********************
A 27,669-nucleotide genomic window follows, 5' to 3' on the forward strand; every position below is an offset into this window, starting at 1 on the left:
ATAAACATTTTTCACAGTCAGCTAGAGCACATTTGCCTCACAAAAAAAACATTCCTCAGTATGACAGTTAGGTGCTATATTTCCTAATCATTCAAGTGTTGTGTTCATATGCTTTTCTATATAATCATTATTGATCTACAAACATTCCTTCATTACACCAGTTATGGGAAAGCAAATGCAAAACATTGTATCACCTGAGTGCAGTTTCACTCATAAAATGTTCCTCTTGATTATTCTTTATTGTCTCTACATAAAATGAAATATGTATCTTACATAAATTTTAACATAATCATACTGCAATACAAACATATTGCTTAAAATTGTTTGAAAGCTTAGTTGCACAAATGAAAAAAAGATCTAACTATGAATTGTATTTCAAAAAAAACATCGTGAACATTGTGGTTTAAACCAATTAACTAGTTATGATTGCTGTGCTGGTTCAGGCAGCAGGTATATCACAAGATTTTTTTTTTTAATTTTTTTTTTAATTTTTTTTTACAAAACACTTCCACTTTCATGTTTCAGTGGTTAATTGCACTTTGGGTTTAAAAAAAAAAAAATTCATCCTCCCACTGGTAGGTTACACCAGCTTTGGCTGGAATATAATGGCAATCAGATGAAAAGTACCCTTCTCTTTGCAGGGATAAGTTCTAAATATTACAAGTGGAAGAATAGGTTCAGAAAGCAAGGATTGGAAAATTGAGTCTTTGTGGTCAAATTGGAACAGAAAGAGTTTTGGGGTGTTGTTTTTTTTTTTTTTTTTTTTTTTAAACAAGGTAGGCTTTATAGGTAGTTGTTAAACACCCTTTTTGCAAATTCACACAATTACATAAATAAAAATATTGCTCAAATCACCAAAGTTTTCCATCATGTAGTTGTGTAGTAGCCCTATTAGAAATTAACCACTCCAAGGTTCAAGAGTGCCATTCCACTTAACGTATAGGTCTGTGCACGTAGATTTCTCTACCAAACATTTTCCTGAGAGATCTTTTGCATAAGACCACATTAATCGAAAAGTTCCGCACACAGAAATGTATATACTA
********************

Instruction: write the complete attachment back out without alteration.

A 27,669-nucleotide genomic window follows, 5' to 3' on the forward strand; every position below is an offset into this window, starting at 1 on the left:
ATAAACATTTTTCACAGTCAGCTAGAGCACATTTGCCTCACAAAAAAAACATTCCTCAGTATGACAGTTAGGTGCTATATTTCCTAATCATTCAAGTGTTGTGTTCATATGCTTTTCTATATAATCATTATTGATCTACAAACATTCCTTCATTACACCAGTTATGGGAAAGCAAATGCAAAACATTGTATCACCTGAGTGCAGTTTCACTCATAAAATGTTCCTCTTGATTATTCTTTATTGTCTCTACATAAAATGAAATATGTATCTTACATAAATTTTAACATAATCATACTGCAATACAAACATATTGCTTAAAATTGTTTGAAAGCTTAGTTGCACAAATGAAAAAAAGATCTAACTATGAATTGTATTTCAAAAAAAACATCGTGAACATTGTGGTTTAAACCAATTAACTAGTTATGATTGCTGTGCTGGTTCAGGCAGCAGGTATATCACAAGATTTTTTTTTTTAATTTTTTTTTTAATTTTTTTTTACAAAACACTTCCACTTTCATGTTTCAGTGGTTAATTGCACTTTGGGTTTAAAAAAAAAAAAATTCATCCTCCCACTGGTAGGTTACACCAGCTTTGGCTGGAATATAATGGCAATCAGATGAAAAGTACCCTTCTCTTTGCAGGGATAAGTTCTAAATATTACAAGTGGAAGAATAGGTTCAGAAAGCAAGGATTGGAAAATTGAGTCTTTGTGGTCAAATTGGAACAGAAAGAGTTTTGGGGTGTTGTTTTTTTTTTTTTTTTTTTTTTTAAACAAGGTAGGCTTTATAGGTAGTTGTTAAACACCCTTTTTGCAAATTCACACAATTACATAAATAAAAATATTGCTCAAATCACCAAAGTTTTCCATCATGTAGTTGTGTAGTAGCCCTATTAGAAATTAACCACTCCAAGGTTCAAGAGTGCCATTCCACTTAACGTATAGGTCTGTGCACGTAGATTTCTCTACCAAACATTTTCCTGAGAGATCTTTTGCATAAGACCACATTAATCGAAAAGTTCCGCACACAGAAATGTATATACTA